Solar panels on a house


What are the best solar rebates and incentives in Kansas?

Incentives help bring solar's price tag down considerably in Kansas. Here are the major ones to know about:

Average savings in Kansas

Residential Clean Energy Tax Credit, formerly the federal investment tax credit (ITC)


Lowers your solar panel system's cost by 30%

Kansas solar property tax exemption

The average property tax in Kansas is 1.33%

If you installed solar power after Dec. 2016, you’re exempt from your increased property taxes for 10 years.

Is net metering available in Kansas?

In some states, you'll earn bill credits from your utility company when your solar panel system generates excess electricity and sends it to the grid. This incentive is known as net metering—basically a solar buyback program—and makes it so you will owe very little, or even nothing, on your electric bills with solar panels.

Kansas’ two investor-owned utilities (IOUs), Evergy (formerly Westar and KCP&L) and Empire District Electric Company, must provide their customers with net metering options.

While municipal or cooperative electric utilities in the state are not obligated to provide net metering, they must offer a "parallel generation" (aka net billing). Under this program, the utility does not store your energy credits (measured in kWh) but compensates you with bill credits (in dollars) for the solar power you supply to the grid.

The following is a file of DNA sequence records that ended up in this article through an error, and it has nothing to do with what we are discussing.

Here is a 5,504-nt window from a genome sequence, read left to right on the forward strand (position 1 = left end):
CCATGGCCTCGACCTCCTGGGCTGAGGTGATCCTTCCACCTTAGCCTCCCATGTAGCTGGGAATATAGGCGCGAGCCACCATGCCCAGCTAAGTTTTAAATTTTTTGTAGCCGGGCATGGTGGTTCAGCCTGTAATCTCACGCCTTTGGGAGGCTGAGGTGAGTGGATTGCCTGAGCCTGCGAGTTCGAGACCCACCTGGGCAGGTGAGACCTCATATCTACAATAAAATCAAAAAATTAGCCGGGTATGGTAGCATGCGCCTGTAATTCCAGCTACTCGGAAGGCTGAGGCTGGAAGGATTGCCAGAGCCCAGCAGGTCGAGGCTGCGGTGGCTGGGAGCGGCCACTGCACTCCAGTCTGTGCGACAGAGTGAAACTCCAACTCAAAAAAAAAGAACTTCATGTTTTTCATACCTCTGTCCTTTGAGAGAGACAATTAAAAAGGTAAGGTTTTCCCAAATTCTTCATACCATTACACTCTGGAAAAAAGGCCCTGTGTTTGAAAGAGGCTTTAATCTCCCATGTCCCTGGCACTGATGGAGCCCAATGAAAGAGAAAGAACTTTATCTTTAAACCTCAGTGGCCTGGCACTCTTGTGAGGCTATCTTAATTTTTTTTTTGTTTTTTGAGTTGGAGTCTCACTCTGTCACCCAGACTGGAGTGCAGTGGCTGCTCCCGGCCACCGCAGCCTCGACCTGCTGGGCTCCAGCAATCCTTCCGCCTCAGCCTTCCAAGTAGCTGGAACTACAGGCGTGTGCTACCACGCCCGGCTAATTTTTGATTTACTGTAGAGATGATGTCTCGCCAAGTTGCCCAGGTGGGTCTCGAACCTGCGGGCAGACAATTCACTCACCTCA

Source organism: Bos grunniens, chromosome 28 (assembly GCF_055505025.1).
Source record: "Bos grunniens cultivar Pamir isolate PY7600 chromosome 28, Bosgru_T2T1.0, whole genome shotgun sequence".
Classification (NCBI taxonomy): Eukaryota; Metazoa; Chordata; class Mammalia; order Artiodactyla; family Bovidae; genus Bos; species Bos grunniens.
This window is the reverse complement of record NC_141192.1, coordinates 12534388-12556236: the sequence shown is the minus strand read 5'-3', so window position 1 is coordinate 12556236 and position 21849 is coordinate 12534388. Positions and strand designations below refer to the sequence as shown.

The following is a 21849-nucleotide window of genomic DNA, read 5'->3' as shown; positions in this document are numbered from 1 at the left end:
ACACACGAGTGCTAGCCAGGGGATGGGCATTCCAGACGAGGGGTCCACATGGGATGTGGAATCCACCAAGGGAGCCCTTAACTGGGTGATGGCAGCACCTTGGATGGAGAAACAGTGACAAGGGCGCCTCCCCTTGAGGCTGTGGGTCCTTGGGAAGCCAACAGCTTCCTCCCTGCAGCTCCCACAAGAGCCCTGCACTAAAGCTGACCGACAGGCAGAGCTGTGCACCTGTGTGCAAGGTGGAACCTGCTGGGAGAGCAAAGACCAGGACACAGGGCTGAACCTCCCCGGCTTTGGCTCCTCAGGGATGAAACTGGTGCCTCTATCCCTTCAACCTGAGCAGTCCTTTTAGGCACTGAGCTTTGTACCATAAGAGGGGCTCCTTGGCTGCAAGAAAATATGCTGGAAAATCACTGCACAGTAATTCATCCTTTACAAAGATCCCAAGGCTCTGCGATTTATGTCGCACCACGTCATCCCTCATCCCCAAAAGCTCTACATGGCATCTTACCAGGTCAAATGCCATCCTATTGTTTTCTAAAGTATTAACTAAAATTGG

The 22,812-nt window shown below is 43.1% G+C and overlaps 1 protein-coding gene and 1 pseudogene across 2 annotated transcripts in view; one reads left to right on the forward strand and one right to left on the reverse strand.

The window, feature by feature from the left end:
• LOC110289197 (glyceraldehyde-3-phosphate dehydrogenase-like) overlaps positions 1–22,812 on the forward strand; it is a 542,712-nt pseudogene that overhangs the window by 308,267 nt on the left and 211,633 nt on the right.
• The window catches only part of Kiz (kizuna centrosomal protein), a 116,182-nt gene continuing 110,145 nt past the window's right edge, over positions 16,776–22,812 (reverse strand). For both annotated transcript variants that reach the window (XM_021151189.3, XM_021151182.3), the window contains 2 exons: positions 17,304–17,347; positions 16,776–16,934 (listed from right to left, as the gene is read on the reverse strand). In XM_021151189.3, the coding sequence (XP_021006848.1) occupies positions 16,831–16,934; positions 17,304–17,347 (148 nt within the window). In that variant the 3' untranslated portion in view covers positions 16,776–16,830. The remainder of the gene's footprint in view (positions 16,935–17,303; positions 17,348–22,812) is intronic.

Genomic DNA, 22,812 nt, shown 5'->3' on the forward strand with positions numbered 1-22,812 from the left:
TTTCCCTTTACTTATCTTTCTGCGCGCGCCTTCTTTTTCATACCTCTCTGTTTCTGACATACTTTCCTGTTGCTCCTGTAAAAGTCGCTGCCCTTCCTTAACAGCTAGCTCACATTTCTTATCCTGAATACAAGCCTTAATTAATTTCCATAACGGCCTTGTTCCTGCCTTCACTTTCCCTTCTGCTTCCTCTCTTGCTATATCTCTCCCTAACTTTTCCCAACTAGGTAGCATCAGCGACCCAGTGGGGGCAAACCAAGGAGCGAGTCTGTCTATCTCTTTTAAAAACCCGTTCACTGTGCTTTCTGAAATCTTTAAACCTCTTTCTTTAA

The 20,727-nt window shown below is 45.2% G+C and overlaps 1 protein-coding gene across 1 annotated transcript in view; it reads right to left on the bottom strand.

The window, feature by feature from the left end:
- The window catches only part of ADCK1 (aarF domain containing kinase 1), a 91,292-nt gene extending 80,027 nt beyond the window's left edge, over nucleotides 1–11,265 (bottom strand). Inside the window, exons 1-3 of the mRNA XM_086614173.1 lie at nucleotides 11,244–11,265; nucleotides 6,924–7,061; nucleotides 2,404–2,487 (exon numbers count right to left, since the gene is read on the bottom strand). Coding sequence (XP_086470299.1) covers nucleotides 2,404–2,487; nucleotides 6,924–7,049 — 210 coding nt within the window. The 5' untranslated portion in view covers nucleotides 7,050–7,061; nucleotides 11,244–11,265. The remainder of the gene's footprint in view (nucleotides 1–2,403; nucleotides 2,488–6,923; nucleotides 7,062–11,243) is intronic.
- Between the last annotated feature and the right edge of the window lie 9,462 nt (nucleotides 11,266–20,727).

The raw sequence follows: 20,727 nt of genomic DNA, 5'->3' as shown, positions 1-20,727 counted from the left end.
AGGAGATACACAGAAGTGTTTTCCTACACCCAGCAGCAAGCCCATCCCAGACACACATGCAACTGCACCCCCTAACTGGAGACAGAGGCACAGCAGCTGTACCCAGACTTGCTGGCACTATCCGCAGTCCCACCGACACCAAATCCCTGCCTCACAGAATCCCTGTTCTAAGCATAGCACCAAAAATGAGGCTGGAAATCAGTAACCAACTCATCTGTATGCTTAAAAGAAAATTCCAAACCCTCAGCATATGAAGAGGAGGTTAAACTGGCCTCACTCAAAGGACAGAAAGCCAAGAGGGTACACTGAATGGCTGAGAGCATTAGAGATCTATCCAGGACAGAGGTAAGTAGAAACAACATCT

As far as net billing programs go, the terms are pretty good: For every kWh you export, they’ll pay you 1.5 times the avoided cost rate (what your utility pays for electricity). Some even elect to just offer the standard net metering policy.

A house with rooftop solar panels connected to the grid


Equipment quality

Each year, solar panels get more and more efficient—that is, they produce more power per square foot. As of 2024, the most popular solar panels can produce about 400 watts of electricity when they’re in full sunlight. If you want to make the most of your roof’s solar potential, get panels with at least that much power output.  

You should also make sure to select a solar inverter setup that makes sense for your roof’s layout. 

And if you want or need a solar battery, be sure to pick one that can integrate cleanly with that inverter. 

Premium equipment can come with a high price tag, but it will often save you more money in the long run. The best equipment tends to have the best warranty terms, often guaranteed to 25 years (sometimes even 40!), so you’re covered in case you need repairs or replacements. The highest-quality panels also degrade more slowly, so they’ll maintain more of their power output further into the future. 

See our list of the best solar panels


Who are the best solar installers in Kansas?

We pre-screen all of the solar companies on EnergySage to ensure they'll provide you with a high-quality installation. We then rate them based on their results, reputation, and responsiveness. Here are the highest-rated EnergySage installers in Kansas: